• For 2024 Pilgrims: €50,- donation = 1 year with no ads on the forum + 90% off any 2024 Guide. More here.
    (Discount code sent to you by Private Message after your donation)

Search 69,459 Camino Questions

sock cleaning

rickyt

Member
Time of past OR future Camino
Planning for Sept/Oct 2023 Camino Frances
Hello all,

I have read suggestions to coat your feet in Vaseline or something like that in an effort to prevent blisters. My question isn't about the effectiveness of that as I have also read many differing opinions. My question is for those who do use the Vaseline method, how difficult is it to get your socks clean at the end of the day's walk? Bonus points if you can speak to getting the Vaseline out of Injini toe socks. Any tips or hints? Thanks in advance!
 
Get a spanish phone number with Airalo. eSim, so no physical SIM card. Easy to use app to add more funds if needed.
Hello all,

I have read suggestions to coat your feet in Vaseline or something like that in an effort to prevent blisters. My question isn't about the effectiveness of that as I have also read many differing opinions. My question is for those who do use the Vaseline method, how difficult is it to get your socks clean at the end of the day's walk? Bonus points if you can speak to getting the Vaseline out of Injini toe socks. Any tips or hints? Thanks in advance!
Good question! I use nothing on my feet, so can not help with an answer, but I have wondered about that myself.
 
I only used a bit around my toes so my socks weren't full of grease, but: turn your socks inside out, scrub with soap, rinse, hang dry. The thing I did find hard to clean from my socks was Compeed glue. Sure, great cover for blisters, but the edges roll up over the day and leave impossible to get off bits of glue stuck to my socks! Bah!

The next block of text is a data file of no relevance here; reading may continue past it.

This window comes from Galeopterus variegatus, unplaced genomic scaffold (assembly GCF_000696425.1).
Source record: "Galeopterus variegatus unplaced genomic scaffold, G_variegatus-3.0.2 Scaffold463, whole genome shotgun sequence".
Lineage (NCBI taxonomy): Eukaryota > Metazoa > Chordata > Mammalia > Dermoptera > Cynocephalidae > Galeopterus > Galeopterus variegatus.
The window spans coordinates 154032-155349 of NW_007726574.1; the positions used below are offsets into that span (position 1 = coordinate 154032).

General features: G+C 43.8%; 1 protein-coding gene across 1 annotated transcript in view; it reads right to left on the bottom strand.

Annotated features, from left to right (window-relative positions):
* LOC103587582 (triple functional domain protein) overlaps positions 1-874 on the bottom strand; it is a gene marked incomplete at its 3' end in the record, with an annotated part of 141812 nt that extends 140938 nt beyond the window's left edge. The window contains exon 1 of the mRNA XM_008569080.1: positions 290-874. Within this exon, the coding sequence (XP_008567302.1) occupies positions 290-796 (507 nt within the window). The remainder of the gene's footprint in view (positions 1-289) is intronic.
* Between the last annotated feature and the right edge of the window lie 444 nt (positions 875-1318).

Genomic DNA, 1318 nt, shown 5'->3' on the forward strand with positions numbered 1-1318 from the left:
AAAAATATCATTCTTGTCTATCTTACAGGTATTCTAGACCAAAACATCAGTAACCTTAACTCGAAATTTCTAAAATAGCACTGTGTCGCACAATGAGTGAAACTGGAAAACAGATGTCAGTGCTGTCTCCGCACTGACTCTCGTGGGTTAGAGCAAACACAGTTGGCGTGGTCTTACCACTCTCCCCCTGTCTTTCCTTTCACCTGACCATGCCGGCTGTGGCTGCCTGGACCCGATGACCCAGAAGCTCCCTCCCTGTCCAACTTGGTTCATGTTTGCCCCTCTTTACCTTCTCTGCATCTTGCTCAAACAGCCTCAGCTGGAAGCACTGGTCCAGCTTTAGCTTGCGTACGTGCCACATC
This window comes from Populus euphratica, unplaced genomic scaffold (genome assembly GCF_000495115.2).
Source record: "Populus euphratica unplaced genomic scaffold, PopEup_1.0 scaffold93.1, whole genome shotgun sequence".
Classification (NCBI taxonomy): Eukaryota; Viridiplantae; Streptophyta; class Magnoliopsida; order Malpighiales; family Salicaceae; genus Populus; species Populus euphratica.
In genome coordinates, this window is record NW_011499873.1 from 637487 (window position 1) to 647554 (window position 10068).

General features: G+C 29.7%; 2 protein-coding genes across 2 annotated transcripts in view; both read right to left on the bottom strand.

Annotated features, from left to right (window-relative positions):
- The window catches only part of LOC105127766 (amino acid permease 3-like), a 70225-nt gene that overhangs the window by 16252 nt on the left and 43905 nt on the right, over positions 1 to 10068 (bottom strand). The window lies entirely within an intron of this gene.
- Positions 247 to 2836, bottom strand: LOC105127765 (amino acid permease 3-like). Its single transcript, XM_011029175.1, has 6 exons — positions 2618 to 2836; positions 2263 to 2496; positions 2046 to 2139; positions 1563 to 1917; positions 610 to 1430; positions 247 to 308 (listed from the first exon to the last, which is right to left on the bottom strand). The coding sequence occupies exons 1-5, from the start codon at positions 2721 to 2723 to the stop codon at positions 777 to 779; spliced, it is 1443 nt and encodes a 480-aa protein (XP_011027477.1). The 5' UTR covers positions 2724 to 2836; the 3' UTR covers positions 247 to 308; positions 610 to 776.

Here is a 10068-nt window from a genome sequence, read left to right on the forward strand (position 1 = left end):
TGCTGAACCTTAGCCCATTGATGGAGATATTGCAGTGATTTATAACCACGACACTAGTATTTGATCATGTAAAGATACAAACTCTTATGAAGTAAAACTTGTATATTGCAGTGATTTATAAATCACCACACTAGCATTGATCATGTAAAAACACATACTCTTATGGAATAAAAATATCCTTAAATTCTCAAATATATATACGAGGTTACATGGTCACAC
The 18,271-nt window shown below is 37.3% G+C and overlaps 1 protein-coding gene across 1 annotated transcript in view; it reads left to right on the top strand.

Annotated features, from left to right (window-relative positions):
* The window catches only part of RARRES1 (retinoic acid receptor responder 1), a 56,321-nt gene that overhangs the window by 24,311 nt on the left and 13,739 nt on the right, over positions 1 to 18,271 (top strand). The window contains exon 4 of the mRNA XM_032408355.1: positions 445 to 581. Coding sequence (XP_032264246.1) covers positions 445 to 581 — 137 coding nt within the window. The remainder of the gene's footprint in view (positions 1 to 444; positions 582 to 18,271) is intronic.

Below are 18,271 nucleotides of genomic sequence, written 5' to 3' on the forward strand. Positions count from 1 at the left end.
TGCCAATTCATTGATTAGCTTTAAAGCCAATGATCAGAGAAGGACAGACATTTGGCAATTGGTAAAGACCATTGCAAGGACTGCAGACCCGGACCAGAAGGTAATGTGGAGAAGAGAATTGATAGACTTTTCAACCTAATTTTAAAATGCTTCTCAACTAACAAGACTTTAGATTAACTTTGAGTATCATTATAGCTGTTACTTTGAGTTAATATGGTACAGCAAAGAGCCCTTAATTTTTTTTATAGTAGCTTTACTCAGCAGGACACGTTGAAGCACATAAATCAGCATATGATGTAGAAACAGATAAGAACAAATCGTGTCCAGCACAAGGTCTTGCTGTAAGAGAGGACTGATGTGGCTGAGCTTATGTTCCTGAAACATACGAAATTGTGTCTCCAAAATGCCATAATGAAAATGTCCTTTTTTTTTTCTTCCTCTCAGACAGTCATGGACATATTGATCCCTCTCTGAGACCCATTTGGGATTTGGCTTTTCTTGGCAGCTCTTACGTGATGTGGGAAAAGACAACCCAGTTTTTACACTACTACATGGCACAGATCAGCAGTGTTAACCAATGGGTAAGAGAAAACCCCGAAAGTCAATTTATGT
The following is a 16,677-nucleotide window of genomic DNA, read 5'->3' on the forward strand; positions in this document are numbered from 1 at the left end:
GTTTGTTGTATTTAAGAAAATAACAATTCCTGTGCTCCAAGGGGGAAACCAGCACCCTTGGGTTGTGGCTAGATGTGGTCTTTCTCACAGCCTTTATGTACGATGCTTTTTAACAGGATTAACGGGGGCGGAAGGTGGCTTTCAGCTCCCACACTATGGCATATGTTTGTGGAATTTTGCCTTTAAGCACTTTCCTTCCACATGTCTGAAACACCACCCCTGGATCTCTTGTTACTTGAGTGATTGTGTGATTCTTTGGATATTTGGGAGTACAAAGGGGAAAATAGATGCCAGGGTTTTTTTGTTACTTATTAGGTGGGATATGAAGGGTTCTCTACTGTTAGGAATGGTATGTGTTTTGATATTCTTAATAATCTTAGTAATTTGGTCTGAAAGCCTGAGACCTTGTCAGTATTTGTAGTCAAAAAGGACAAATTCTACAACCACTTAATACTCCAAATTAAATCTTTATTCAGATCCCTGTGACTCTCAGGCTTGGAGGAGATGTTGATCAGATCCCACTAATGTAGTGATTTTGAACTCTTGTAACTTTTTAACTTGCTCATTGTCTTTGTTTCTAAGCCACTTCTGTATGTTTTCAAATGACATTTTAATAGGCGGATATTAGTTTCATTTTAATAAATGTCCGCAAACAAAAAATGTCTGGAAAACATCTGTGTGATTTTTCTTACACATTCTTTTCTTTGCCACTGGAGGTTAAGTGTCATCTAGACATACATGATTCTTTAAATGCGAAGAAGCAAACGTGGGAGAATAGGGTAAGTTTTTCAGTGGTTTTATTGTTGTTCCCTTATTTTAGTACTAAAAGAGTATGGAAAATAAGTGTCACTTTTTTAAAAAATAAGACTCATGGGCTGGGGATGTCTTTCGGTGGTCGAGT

A Treasure Trove Of Interesting Pilgrim Hacks! Learn & Share Your Own Too!
Hello all,

I have read suggestions to coat your feet in Vaseline or something like that in an effort to prevent blisters. My question isn't about the effectiveness of that as I have also read many differing opinions. My question is for those who do use the Vaseline method, how difficult is it to get your socks clean at the end of the day's walk? Bonus points if you can speak to getting the Vaseline out of Injini toe socks. Any tips or hints? Thanks in advance!

At the cost of a finger-full of Vaseline and a pair of those (excuse me not sitting on the fence) ridiculous socks you might conduct an experiment at home? Assuming no washing machine the only variables are heat, water, friction, time and soap or detergent.

I can’t see a light application of Vaseline causing a problem; whereas the thought of encasing each toe in tight-fitting cloth concerns me greatly.
 
€2,-/day will present your project to thousands of visitors each day. All interested in the Camino de Santiago.
I just wash them the best with soap and water. If I still have residual Vaseline on the inside of the sock I don't care. Also I wear thin synthetic running socks. Inexpensive and carry about 6-8 pairs. When a pair gets too greasy and stretched out I throw it away.
The Vaseline at the blister wannabe spots really does seem to help for me. Blisters have never really been an issue for me on multiple Caminos.
 
There is a product called “goo gone” which removed 2 year old compeed residue in seconds from my favourite Wright socks,
"Goo Gone" is a great product and I have used it over the years to disolve gummy residue left from stickers; for removing paint spatters on woodwork, and more.
 
Join the Camino Cleanup in May from Ponferrada to Sarria. Registration closes Mar 22.
I always use Vaseline for my feet when I walk on the Camino. I generally where two pair of socks. The internal socks are lighter and the only ones that get in contact with Vaseline. When I was them, most of the Vaseline goes away...but in my experience a small layer remains, that is not a big problem given that I put the Vaseline also the next day.
 
The thing I did find hard to clean from my socks was Compeed glue. Sure, great cover for blisters, but the edges roll up over the day and leave impossible to get off bits of glue stuck to my socks! Bah!
At the risk of going badly off topic, there is a simple solution to this. Cover the Compeed with a piece of Fixomull or similar tape. It needs to be larger than the Compeed patch, and trimmed so the corners are rounded. This will stop the Compeed lifting and the glue getting into your sock.
 
Technical backpack for day trips with backpack cover and internal compartment for the hydration bladder. Ideal daypack for excursions where we need a medium capacity backpack. The back with Air Flow System creates large air channels that will keep our back as cool as possible.

€83,-